Social work practice maintains a dual focus on the person and their environment and works to improve the 'fit' between the person and their environment. To understand and work at this nexus social work draws upon knowledge from a range of disciplines in the development of its own theories and models for intervention. Primary among these is knowledge and theory from the field of sociology. However, this has been predominantly based on the traditional sociological theorists such as Weber, Durkheim and Parsons and subsequent sociological understandings that have developed along these lines. In the 1970's Catton and Dunlap argued that these ideas have been developed in a Human Exceptionalist Paradigm that sees humans as being central and superior to other living creatures. Instead they advocated for the development of theory in a New Environmental Paradigm that sees humans as one part of the broader ecological environment. Yet this argument has sat largely on the fringe of sociological discussions and went relatively un-noticed in the social work profession. This paper takes up the themes presented by Catton and Dunlap and explores the centrality and impact of this Human Exceptionalist position in social work practice. It is argued that this has had significant implications in terms of theory and model development which limit our understandings and ability to work in the current global context. The significance of disciplinary heritage, knowledge and overlap is emphasised and the importance of ongoing dialogue between disciplines in the social science field is highlighted. � Common Ground, Deborah West.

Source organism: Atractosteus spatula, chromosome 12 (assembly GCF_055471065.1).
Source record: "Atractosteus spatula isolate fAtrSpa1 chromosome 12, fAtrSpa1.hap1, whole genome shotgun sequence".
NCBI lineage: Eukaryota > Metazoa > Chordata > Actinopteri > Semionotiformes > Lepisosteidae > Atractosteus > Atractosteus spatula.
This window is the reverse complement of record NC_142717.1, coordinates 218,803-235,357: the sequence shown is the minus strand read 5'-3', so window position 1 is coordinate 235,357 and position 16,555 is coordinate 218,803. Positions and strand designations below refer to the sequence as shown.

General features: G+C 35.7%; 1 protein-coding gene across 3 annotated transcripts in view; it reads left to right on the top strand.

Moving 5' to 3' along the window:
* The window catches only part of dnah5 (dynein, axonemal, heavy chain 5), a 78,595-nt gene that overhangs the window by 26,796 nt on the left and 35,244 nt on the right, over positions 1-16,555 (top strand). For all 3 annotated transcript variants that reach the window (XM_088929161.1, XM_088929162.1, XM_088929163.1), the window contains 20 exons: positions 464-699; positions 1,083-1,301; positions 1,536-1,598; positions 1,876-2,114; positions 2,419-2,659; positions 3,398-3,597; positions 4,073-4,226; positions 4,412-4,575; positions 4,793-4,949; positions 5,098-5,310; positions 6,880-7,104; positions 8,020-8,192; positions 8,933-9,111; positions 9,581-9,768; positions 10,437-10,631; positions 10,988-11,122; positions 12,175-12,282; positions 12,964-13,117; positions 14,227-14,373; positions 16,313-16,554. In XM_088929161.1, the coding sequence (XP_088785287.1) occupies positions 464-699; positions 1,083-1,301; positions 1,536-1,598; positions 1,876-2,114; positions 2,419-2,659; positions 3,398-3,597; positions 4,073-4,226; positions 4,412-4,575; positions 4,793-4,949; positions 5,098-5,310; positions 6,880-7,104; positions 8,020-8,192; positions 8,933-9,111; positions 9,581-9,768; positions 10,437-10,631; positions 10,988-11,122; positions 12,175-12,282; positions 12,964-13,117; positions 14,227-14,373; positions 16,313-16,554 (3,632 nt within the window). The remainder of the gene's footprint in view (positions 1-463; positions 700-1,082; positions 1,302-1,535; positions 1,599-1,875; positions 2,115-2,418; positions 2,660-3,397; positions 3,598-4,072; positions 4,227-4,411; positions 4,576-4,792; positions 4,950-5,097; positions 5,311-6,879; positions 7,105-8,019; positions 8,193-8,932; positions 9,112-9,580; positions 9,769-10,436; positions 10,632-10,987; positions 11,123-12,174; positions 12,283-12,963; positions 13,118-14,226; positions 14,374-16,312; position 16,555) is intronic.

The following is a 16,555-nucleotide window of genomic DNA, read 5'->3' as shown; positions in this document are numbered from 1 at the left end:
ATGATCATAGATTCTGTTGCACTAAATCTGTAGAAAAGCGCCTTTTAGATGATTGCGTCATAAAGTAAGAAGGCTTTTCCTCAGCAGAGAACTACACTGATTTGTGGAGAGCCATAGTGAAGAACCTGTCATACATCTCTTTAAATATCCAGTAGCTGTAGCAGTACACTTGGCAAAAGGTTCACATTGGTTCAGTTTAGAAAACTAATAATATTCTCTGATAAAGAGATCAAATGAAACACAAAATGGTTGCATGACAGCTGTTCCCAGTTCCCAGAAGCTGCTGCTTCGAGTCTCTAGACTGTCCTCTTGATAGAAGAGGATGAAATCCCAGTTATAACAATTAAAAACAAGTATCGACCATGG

|Number of pages||6|
|Journal||International Journal of Interdisciplinary Social Sciences|
|Publication status||Published - 2007|